• uncredited graphic depicts laser beams tossing and catching atoms in a baseball-like 'game of catch'

    'Subatomic baseball' could speed up tomorrow’s quantum computers

    Inverse (March 10) 'Arrays of neutral atoms trapped in focused laser beams are one of the leading quantum computing platforms,' U. of I. physicist Brian Leeds DeMarco says. But it's tough to create a defect-free array where no atoms are missing.

  • Small modular nuclear reactors like this design produced by NuScale Power could be the wave of the future, but the technology is still unproven. (uncredited graphic via Illinois Times)

    House bill would lift nuclear power construction moratorium

    Illinois Times (March 9) U of I professor Rizwan Uddin says the current prohibition puts Illinois researchers at a disadvantage since they can’t study new techniques and technologies without traveling to other states.

  • Girl hiding face behind cellphone (Image by Cyn Yoder from Pixabay via Courthouse News)

    With more opportunities than ever, why are teen girls so depressed?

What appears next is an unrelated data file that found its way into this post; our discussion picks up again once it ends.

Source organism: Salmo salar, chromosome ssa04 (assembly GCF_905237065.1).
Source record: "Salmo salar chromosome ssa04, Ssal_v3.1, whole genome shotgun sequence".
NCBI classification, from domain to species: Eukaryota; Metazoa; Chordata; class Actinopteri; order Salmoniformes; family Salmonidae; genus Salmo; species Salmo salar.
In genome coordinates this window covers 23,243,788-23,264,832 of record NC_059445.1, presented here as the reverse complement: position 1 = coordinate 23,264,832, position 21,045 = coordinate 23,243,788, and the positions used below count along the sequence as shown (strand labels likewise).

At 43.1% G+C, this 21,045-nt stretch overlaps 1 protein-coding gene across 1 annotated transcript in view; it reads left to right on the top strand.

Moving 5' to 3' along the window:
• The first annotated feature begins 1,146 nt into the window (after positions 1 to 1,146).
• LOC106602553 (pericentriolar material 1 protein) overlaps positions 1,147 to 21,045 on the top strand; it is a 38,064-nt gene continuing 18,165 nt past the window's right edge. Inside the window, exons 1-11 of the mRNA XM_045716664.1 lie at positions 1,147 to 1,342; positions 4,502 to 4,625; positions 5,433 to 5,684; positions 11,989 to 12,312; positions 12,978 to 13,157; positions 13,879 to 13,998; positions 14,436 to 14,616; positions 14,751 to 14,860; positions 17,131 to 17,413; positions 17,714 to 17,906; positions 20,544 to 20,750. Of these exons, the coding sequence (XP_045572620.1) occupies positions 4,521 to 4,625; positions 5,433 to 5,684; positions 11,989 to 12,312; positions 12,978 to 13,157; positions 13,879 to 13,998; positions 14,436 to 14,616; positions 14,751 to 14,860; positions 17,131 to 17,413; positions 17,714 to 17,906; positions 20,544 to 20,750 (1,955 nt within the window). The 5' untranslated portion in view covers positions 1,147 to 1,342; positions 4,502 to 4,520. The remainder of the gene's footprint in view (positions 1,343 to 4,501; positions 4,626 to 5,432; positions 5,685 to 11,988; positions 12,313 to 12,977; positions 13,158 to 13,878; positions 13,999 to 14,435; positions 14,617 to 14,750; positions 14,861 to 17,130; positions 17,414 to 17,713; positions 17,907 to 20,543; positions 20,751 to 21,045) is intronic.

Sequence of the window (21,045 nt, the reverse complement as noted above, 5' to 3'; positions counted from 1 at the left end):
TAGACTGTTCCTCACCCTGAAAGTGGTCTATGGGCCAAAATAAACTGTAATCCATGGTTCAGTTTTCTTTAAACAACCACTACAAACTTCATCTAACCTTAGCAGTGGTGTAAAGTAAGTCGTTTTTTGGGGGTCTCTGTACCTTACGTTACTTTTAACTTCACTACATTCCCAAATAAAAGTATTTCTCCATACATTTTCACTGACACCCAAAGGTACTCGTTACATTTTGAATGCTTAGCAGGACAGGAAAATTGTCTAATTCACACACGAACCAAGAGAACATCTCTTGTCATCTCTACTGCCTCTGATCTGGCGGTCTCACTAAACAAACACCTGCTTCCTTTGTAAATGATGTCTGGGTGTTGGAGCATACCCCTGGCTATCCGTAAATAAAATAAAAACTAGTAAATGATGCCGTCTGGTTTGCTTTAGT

Courthouse News Service (March 7) U of I's Karen Rudolph says bullying is down overall, but bullying on social media can be worse. 'Social media is 24/7. It was bad before, but you could escape. Now it’s constant and the whole school knows...'

  • Robert Bruno

    'People will like it': 4-day work week paying off for Chicago company

    WBBM-TV (March 6) An overwhelming majority of employers who've tried it prefer the four-day workweek. Why keep five days? 'I think some habit, some history. We’re stuck in this industrial mode,' says U of I labor expert Robert Bruno.

  • Farmer Tim Gottman stands in the distance overlooking a harvested cornfield on his farm in northeast Missouri. The green vegetation in between the old stalks is rye, a cover crop that can help keep the soil healthy. Photo by Jonathan Ahl / St. Louis Public Radio

    Midwest farmers tripled use of cover crops, but it’s still a small fraction of acres

    St. Louis Public Radio (March 6) 'It is certainly not at a level that would be necessary for some of the challenges, like the water quality challenges like soil erosion,' says U of I's Jonathan Coppess. 'It’s going to take a lot more acres to get there.'

  • the Alma Mater statue at sunset

    U of I is getting into the business of angel investing

    Crain’s Chicago Business (Feb. 28) The Urbana campus is launching Illini Angels, a program that will allow U. of I. alums to invest in startups coming out of the university as well as companies started by students after they leave.